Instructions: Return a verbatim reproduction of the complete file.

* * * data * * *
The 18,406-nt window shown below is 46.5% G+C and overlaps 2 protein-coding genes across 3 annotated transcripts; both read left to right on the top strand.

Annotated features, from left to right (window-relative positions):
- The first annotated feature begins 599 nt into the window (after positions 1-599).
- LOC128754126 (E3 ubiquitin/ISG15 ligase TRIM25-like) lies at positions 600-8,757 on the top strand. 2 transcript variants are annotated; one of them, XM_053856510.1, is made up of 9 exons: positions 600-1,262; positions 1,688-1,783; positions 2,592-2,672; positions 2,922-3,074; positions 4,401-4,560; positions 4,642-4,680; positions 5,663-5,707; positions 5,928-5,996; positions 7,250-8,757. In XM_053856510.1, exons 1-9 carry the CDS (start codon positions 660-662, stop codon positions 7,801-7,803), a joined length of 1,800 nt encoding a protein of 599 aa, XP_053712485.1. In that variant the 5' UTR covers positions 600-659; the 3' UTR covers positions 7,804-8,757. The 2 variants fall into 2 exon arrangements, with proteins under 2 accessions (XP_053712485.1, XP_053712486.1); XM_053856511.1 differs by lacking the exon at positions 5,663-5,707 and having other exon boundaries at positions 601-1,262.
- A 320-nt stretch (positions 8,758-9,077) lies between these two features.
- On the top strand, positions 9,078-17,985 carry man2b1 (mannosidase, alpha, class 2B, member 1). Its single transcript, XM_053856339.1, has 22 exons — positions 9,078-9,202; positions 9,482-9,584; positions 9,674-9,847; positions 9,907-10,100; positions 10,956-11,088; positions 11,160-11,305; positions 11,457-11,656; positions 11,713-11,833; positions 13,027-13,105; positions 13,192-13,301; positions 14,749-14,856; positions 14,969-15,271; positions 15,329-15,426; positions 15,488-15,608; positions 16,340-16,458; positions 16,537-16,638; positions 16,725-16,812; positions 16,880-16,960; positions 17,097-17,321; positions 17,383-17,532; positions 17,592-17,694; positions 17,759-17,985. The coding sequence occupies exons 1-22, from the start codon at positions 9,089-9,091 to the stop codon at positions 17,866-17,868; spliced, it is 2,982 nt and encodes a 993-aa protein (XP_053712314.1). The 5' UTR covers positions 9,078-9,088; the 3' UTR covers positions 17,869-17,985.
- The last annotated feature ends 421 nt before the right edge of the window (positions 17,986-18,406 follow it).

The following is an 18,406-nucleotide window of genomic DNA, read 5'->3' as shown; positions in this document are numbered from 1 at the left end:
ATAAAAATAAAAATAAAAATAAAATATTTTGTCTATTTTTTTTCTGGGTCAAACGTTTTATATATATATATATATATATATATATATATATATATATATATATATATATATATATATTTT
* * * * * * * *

The 18,406-nt window shown below is 46.5% G+C and overlaps 2 protein-coding genes across 3 annotated transcripts; both read left to right on the top strand.

Annotated features, from left to right (window-relative positions):
- The first annotated feature begins 599 nt into the window (after positions 1-599).
- LOC128754126 (E3 ubiquitin/ISG15 ligase TRIM25-like) lies at positions 600-8,757 on the top strand. 2 transcript variants are annotated; one of them, XM_053856510.1, is made up of 9 exons: positions 600-1,262; positions 1,688-1,783; positions 2,592-2,672; positions 2,922-3,074; positions 4,401-4,560; positions 4,642-4,680; positions 5,663-5,707; positions 5,928-5,996; positions 7,250-8,757. In XM_053856510.1, exons 1-9 carry the CDS (start codon positions 660-662, stop codon positions 7,801-7,803), a joined length of 1,800 nt encoding a protein of 599 aa, XP_053712485.1. In that variant the 5' UTR covers positions 600-659; the 3' UTR covers positions 7,804-8,757. The 2 variants fall into 2 exon arrangements, with proteins under 2 accessions (XP_053712485.1, XP_053712486.1); XM_053856511.1 differs by lacking the exon at positions 5,663-5,707 and having other exon boundaries at positions 601-1,262.
- A 320-nt stretch (positions 8,758-9,077) lies between these two features.
- On the top strand, positions 9,078-17,985 carry man2b1 (mannosidase, alpha, class 2B, member 1). Its single transcript, XM_053856339.1, has 22 exons — positions 9,078-9,202; positions 9,482-9,584; positions 9,674-9,847; positions 9,907-10,100; positions 10,956-11,088; positions 11,160-11,305; positions 11,457-11,656; positions 11,713-11,833; positions 13,027-13,105; positions 13,192-13,301; positions 14,749-14,856; positions 14,969-15,271; positions 15,329-15,426; positions 15,488-15,608; positions 16,340-16,458; positions 16,537-16,638; positions 16,725-16,812; positions 16,880-16,960; positions 17,097-17,321; positions 17,383-17,532; positions 17,592-17,694; positions 17,759-17,985. The coding sequence occupies exons 1-22, from the start codon at positions 9,089-9,091 to the stop codon at positions 17,866-17,868; spliced, it is 2,982 nt and encodes a 993-aa protein (XP_053712314.1). The 5' UTR covers positions 9,078-9,088; the 3' UTR covers positions 17,869-17,985.
- The last annotated feature ends 421 nt before the right edge of the window (positions 17,986-18,406 follow it).

The following is an 18,406-nucleotide window of genomic DNA, read 5'->3' as shown; positions in this document are numbered from 1 at the left end:
ATAAAAATAAAAATAAAAATAAAATATTTTGTCTATTTTTTTTCTGGGTCAAACGTTTTATATATATATATATATATATATATATATATATATATATATATATATATATATATATATTTT